Because independent manufacturers make all of our products outside of our principal sales markets, our products must be transported by third parties over large geographic distances. Delays in the shipment or delivery of our products due to the availability of transportation, work stoppages, port strikes, infrastructure congestion or other factors, and costs and delays associated with consolidating or transitioning between manufacturers, could adversely impact our financial performance. In addition, manufacturing delays or unexpected demand for our products may require us to use faster, but more expensive, transportation methods such as air freight, which could adversely affect our profit margins. The cost of oil is a significant component in manufacturing and transportation costs, so increases in the price of petroleum products can adversely affect our profit margins. Changes in U.S. trade policies, including new and potential changes to import tariffs and existing trade policies and agreements, could also have a significant impact on our activities in foreign jurisdictions, and could adversely affect our results of operations.

 

Our financial results may be adversely affected if substantial investments in businesses and operations fail to produce the expected returns.

 

From time to time, we may invest in technology, business infrastructure, new businesses, product offering and manufacturing innovation and expansion of existing businesses, such as our digital commerce operations, which require substantial cash investments and management attention. We believe cost-effective investments are essential to business growth and profitability; however, significant investments are subject to typical risks and uncertainties inherent in developing a new business or expanding an existing business. The failure of any significant investment to provide expected returns or profitability could have a material adverse effect on our financial results and divert management attention from more profitable business operations.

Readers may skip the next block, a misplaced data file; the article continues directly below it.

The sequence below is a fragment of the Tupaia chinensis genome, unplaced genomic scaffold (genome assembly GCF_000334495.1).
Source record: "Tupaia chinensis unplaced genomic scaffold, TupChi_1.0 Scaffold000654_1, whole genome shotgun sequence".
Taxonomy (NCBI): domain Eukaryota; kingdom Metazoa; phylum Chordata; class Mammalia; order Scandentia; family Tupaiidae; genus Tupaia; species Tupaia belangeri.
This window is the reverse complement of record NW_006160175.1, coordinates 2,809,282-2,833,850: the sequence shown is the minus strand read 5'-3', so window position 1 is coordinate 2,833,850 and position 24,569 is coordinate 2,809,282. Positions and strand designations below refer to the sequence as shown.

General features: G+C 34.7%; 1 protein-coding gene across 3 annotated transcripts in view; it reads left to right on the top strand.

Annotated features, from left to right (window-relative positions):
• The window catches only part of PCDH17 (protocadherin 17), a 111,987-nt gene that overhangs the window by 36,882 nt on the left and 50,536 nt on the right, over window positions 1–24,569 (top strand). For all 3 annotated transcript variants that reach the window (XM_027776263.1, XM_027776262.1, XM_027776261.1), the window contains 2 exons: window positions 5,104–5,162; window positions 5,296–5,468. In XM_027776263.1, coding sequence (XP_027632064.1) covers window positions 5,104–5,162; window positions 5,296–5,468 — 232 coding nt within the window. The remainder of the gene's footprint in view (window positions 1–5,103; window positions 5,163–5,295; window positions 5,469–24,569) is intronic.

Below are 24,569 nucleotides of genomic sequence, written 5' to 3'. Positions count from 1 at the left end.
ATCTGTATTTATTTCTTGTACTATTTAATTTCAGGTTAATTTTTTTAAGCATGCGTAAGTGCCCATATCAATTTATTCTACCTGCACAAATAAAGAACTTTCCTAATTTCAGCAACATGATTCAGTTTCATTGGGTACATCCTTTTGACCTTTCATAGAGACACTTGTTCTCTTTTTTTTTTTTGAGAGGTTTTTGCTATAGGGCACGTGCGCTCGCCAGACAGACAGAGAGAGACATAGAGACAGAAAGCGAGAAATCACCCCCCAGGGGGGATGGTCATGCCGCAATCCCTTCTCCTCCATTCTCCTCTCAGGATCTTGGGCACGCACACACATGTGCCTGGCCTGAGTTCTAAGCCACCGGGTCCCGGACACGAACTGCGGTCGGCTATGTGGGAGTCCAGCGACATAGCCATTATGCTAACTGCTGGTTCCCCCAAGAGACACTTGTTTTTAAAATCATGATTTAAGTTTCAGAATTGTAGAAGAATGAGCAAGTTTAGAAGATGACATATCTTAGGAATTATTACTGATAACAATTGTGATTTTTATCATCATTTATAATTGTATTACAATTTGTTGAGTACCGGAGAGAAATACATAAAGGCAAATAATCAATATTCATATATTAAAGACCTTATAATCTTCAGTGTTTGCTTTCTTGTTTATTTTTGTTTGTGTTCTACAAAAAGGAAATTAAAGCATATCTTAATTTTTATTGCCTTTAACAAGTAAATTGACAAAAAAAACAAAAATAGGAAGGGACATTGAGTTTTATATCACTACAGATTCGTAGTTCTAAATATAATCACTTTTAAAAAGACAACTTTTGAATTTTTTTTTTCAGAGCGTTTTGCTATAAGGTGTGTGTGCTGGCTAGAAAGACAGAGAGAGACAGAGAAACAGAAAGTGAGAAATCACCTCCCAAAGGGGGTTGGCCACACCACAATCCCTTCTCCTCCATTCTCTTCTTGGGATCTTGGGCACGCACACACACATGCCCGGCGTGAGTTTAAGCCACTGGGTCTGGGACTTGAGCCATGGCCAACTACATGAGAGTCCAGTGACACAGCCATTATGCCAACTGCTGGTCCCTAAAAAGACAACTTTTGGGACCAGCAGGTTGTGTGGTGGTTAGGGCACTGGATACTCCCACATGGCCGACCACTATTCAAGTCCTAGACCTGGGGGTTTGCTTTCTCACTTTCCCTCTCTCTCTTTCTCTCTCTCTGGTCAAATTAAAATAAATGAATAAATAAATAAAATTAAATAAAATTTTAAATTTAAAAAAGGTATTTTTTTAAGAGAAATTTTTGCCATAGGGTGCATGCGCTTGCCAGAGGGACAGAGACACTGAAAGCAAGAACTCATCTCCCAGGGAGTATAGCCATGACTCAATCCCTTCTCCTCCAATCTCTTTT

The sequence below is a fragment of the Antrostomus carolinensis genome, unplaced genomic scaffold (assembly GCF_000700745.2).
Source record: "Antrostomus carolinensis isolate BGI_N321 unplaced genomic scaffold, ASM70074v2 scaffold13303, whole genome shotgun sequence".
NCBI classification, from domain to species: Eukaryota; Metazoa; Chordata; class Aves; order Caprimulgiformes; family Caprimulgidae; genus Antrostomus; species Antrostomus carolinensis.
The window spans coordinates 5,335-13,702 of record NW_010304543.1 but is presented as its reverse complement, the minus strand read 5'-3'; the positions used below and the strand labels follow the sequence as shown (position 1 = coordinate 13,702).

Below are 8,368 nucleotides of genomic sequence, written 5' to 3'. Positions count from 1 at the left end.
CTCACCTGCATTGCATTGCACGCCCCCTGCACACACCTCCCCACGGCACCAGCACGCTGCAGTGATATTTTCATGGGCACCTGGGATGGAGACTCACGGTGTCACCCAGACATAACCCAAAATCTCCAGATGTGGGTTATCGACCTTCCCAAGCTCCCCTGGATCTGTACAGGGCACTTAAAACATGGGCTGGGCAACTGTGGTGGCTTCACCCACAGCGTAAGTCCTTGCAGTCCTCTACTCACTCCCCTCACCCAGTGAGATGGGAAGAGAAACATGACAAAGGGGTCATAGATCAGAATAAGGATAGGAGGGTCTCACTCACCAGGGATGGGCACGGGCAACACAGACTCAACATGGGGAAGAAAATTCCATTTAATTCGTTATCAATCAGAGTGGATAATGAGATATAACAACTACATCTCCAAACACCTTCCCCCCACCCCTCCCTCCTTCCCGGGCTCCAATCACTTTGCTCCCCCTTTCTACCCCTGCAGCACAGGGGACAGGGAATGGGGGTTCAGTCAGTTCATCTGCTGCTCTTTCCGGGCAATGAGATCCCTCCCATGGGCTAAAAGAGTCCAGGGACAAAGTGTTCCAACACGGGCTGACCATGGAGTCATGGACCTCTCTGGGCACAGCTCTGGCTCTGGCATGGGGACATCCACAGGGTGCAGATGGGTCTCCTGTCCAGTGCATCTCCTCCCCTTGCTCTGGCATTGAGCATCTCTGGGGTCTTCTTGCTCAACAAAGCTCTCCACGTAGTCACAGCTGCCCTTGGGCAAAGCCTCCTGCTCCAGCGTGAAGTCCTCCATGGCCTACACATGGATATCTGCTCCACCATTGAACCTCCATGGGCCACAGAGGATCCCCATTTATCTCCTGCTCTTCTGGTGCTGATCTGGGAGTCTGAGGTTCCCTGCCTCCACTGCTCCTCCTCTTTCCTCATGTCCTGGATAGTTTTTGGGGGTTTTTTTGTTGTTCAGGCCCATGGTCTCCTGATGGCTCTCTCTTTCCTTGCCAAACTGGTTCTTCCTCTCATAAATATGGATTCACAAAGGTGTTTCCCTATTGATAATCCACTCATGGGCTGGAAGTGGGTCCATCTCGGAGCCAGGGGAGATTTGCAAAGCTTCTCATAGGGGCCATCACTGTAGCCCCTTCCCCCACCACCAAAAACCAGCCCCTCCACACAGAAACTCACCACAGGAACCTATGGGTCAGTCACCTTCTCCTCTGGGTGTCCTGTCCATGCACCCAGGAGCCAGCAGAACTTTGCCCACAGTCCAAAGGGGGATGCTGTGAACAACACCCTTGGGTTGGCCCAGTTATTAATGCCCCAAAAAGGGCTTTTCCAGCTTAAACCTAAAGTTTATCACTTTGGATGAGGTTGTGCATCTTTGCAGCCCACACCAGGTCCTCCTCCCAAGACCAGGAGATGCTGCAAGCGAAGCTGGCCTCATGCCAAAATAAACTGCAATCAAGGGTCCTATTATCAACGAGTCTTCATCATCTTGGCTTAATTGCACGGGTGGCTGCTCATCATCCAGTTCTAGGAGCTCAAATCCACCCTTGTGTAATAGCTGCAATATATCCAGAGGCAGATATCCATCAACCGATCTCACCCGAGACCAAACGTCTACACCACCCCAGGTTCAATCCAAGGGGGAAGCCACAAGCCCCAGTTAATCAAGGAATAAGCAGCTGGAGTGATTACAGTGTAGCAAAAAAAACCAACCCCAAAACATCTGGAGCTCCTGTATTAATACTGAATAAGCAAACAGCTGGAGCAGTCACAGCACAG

Our business is sensitive to consumer spending and general economic conditions.

 

Our business may be adversely affected by the COVID-19 pandemic, the Ukraine war, and the Israel-Hamas war, as well as macro-economic conditions such as inflation, employment levels, wage and salary levels, trends in consumer confidence and spending, reductions in consumer net worth, interest rates, inflation, the availability of consumer credit and taxation policies influence on public spending confidence. Recent dramatic downturns in the strength of global stock markets, currencies and key economies have highlighted many if not all, of these risks.